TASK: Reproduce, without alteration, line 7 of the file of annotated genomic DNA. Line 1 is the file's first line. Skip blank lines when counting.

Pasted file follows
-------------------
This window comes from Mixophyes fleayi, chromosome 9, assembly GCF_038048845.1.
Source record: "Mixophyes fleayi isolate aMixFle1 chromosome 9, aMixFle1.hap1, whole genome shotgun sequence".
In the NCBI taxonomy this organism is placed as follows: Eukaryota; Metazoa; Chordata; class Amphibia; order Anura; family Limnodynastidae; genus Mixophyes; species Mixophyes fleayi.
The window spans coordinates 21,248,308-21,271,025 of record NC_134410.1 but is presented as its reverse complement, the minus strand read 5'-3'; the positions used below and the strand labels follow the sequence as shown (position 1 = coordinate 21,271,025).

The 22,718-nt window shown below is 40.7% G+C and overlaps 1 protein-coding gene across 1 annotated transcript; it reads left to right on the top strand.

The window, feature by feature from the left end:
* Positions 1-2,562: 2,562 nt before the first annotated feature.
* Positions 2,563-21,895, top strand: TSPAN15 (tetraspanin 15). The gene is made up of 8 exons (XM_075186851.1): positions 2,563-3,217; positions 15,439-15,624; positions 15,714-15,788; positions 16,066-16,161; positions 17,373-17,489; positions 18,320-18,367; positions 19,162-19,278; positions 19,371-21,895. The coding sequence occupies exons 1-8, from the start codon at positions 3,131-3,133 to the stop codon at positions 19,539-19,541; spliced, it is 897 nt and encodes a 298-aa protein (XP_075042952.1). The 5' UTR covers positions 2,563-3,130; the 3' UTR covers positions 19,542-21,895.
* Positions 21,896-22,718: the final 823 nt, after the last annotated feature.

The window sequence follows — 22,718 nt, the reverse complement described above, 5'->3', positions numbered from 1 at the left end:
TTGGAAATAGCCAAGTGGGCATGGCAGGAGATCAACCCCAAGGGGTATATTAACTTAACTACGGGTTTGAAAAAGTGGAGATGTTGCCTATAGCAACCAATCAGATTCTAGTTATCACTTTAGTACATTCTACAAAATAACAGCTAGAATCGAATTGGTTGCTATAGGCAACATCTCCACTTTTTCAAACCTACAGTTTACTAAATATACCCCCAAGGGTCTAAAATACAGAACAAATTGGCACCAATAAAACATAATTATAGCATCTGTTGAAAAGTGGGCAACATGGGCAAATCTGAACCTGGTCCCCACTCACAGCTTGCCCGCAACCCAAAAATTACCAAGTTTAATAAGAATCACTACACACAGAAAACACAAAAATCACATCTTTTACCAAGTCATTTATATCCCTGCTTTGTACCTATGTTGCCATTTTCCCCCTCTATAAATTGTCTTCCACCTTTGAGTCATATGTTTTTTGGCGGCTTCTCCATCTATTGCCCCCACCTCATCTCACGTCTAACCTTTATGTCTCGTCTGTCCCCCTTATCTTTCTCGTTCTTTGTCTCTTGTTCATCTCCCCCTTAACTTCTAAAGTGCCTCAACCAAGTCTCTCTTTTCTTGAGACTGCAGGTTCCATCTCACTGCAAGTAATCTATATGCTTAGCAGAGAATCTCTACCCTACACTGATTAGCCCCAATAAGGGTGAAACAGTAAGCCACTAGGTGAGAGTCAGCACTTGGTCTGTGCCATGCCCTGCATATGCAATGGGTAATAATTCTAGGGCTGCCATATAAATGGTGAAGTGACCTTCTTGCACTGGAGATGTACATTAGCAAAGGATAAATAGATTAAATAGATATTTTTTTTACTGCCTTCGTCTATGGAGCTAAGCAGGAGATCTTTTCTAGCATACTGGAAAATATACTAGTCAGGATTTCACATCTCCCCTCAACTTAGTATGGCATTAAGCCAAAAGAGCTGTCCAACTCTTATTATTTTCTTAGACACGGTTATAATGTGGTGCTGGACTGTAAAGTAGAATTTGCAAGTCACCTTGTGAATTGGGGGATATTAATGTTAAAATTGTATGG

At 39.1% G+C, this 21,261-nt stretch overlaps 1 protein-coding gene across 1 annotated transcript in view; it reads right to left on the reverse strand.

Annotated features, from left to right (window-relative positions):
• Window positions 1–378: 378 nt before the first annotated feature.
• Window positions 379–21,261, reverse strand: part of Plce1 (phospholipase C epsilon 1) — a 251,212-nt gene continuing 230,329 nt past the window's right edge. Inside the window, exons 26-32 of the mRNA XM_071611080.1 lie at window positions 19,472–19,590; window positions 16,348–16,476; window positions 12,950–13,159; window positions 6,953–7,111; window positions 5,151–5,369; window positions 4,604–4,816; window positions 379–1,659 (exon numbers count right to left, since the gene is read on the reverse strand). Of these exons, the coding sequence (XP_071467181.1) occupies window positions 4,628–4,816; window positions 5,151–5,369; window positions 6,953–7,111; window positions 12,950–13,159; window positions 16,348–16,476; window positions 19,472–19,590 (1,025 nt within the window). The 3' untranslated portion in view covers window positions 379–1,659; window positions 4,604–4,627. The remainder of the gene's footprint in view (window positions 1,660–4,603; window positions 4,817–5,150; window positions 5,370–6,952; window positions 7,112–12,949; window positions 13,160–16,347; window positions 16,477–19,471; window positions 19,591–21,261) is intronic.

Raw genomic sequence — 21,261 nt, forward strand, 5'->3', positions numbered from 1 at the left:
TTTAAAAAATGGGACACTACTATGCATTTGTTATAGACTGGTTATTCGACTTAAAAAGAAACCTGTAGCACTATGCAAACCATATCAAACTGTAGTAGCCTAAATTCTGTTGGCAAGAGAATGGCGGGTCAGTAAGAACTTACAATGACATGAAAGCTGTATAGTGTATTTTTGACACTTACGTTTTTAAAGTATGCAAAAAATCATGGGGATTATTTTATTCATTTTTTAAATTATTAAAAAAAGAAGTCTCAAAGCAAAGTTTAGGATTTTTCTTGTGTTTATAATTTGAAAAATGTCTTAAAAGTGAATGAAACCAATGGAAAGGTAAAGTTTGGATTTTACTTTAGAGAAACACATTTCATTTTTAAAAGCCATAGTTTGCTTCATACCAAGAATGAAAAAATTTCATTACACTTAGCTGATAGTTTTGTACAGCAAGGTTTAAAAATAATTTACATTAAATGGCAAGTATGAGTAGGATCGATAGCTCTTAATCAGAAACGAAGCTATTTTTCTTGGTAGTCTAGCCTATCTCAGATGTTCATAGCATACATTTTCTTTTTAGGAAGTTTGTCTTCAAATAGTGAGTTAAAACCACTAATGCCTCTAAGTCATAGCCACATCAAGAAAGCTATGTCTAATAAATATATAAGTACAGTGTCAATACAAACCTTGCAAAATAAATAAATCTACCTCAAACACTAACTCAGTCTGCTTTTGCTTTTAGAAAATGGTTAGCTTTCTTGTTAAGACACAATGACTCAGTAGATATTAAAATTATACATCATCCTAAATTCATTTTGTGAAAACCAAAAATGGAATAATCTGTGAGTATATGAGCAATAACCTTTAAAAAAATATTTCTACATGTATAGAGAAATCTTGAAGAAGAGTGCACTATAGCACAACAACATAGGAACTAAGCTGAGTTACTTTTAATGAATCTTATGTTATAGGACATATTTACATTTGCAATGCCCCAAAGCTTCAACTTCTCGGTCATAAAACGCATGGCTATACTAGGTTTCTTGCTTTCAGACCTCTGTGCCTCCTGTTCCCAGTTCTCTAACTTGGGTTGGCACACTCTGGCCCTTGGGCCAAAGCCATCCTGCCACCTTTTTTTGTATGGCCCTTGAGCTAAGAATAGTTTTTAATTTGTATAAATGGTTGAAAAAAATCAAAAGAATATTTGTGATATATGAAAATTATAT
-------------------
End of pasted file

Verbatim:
* Positions 1-2,562: 2,562 nt before the first annotated feature.